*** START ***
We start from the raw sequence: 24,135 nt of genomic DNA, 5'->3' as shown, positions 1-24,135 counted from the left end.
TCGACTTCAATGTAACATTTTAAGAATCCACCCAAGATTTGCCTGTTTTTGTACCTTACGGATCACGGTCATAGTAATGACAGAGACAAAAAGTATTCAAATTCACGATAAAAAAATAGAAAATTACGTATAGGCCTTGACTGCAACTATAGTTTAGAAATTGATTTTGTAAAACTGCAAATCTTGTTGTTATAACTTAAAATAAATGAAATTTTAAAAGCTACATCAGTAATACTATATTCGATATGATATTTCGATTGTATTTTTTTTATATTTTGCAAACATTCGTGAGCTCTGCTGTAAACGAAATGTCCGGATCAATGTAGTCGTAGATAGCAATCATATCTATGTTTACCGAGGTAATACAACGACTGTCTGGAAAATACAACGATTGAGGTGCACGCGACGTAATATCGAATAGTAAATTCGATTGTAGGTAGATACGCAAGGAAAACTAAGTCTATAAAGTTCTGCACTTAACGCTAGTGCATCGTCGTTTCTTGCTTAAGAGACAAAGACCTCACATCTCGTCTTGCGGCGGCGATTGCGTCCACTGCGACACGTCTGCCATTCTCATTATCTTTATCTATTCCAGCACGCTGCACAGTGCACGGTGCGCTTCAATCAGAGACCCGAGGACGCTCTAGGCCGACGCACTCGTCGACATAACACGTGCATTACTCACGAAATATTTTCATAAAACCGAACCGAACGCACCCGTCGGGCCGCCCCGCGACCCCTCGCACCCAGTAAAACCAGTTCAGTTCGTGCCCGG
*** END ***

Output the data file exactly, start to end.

We start from the raw sequence: 24,135 nt of genomic DNA, 5'->3' as shown, positions 1-24,135 counted from the left end.
TCGACTTCAATGTAACATTTTAAGAATCCACCCAAGATTTGCCTGTTTTTGTACCTTACGGATCACGGTCATAGTAATGACAGAGACAAAAAGTATTCAAATTCACGATAAAAAAATAGAAAATTACGTATAGGCCTTGACTGCAACTATAGTTTAGAAATTGATTTTGTAAAACTGCAAATCTTGTTGTTATAACTTAAAATAAATGAAATTTTAAAAGCTACATCAGTAATACTATATTCGATATGATATTTCGATTGTATTTTTTTTATATTTTGCAAACATTCGTGAGCTCTGCTGTAAACGAAATGTCCGGATCAATGTAGTCGTAGATAGCAATCATATCTATGTTTACCGAGGTAATACAACGACTGTCTGGAAAATACAACGATTGAGGTGCACGCGACGTAATATCGAATAGTAAATTCGATTGTAGGTAGATACGCAAGGAAAACTAAGTCTATAAAGTTCTGCACTTAACGCTAGTGCATCGTCGTTTCTTGCTTAAGAGACAAAGACCTCACATCTCGTCTTGCGGCGGCGATTGCGTCCACTGCGACACGTCTGCCATTCTCATTATCTTTATCTATTCCAGCACGCTGCACAGTGCACGGTGCGCTTCAATCAGAGACCCGAGGACGCTCTAGGCCGACGCACTCGTCGACATAACACGTGCATTACTCACGAAATATTTTCATAAAACCGAACCGAACGCACCCGTCGGGCCGCCCCGCGACCCCTCGCACCCAGTAAAACCAGTTCAGTTCGTGCCCGG